Good luck RadioMan! Let us know how it ends.

SnowMower
 

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I don't think the standard blue stuff is flammable. It's mostly water with solvents (& dye) in it.
 

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I have CaCl in my larger machine, but not without tubes !

I would not temp fate and have a highly corrosive chemical resting on bare metal....IMO

RimGuard would be my first choice, if I knew about it at the time...

Same weight characteristics without the toxicity....

Keweenaw4310, rims are expensive for your machine dont know
how much exactly but I wouldnt be surprise if its considerably higher than $1000.....just a guess however

I think once winter is over, I would re-address your tires again
and maybe go with Rim guard or CaCl with tubes....to give yourself a chance :confused:

Duc
 

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quote:
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WW fluid is flamable. REAL flamable.
--------------------------------------------------------------------------------

That's the biggest bunch of hogwash I've ever heard...they also say it removes paint.....N O T

These are myths.
 

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Originally posted by Argee
quote:
--------------------------------------------------------------------------------
WW fluid is flamable. REAL flamable.
--------------------------------------------------------------------------------

That's the biggest bunch of hogwash I've ever heard...they also say it removes paint.....N O T

These are myths.

I used to think my farts werent flammable, but I found out the hard way :eek:mg: :furious: :homereat:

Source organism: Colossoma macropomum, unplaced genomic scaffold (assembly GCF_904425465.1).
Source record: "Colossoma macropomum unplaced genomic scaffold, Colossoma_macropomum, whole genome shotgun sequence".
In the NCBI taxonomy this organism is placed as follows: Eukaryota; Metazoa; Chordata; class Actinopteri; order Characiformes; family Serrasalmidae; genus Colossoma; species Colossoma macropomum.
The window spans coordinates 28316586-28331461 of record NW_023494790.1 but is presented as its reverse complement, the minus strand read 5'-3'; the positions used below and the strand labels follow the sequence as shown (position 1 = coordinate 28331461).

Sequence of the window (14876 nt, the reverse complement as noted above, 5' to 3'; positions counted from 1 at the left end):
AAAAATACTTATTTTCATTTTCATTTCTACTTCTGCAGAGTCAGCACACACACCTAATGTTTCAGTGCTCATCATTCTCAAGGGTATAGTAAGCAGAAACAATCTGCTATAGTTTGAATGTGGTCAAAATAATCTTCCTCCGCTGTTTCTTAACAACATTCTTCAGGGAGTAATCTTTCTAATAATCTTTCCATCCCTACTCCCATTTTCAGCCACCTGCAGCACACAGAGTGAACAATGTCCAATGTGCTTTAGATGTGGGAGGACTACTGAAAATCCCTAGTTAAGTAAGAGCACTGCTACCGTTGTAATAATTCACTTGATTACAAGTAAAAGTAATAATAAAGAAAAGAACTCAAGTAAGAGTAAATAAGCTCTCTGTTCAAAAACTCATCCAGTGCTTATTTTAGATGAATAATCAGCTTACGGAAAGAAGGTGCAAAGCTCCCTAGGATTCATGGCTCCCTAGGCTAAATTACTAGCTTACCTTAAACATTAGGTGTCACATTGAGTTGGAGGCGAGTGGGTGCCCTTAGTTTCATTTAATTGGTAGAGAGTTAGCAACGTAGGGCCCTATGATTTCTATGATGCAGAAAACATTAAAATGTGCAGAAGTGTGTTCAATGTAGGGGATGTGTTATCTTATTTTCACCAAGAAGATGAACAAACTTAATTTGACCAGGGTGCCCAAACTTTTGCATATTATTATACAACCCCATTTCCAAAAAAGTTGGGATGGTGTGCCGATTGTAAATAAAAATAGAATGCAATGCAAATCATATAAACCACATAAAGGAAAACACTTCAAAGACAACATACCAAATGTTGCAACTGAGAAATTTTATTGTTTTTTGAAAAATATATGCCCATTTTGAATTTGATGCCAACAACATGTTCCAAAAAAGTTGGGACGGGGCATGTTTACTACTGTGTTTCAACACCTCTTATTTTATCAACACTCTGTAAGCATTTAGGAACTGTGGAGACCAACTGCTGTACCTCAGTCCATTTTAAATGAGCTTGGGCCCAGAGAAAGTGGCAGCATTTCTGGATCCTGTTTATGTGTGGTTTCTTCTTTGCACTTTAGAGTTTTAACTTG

I haven't tried to ignite WW fluid, so i cant comment

Ducati
 

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Originally posted by Argee
quote:
--------------------------------------------------------------------------------
WW fluid is flamable. REAL flamable.
--------------------------------------------------------------------------------

That's the biggest bunch of hogwash I've ever heard...they also say it removes paint.....N O T

These are myths.


Well I just checked the jug of WW fluid(Super Tech/Wal-Mart) and it says "Keep away from open flames". I poured alittle on the driveway to see if I could get it to light. Nothing! Myth busted.
 

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I went through te whole exercise....

A second set of rims for $9, refinished in the correct color.

Inner tubes.

Mounted AG tires 20x10x8 - 4 ply (super stiff) .... at home, with some worn out out screw drivers, some dish soap.
Some gentle persuation.
No damage to tire or anything, take the time, work tire bead an inch at a time, I stood on the tire as it is goes into the rim... and 'pops' .. it's in!

Also used "aegt5000's" method more or less, having not read this thread first before doing it, I think I did allright.

Used 12 gallons total, WW 80% rest water. I was not aware of other products available, plus ww is cheap.

Overall weight for each wheel+tire+tube+WW = 71 Lbs, used a bathroom scale to ensure same weight.

Have not tried it on snow to see what kind of traction this gives.
 

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Welcome P2E2F:friends: Glad you got it all done and you have the self satisfaction of knowing you did it yourself:D I know its not a easy task to change tires. But it don't sound like you had to much trouble putting the WW fluid in.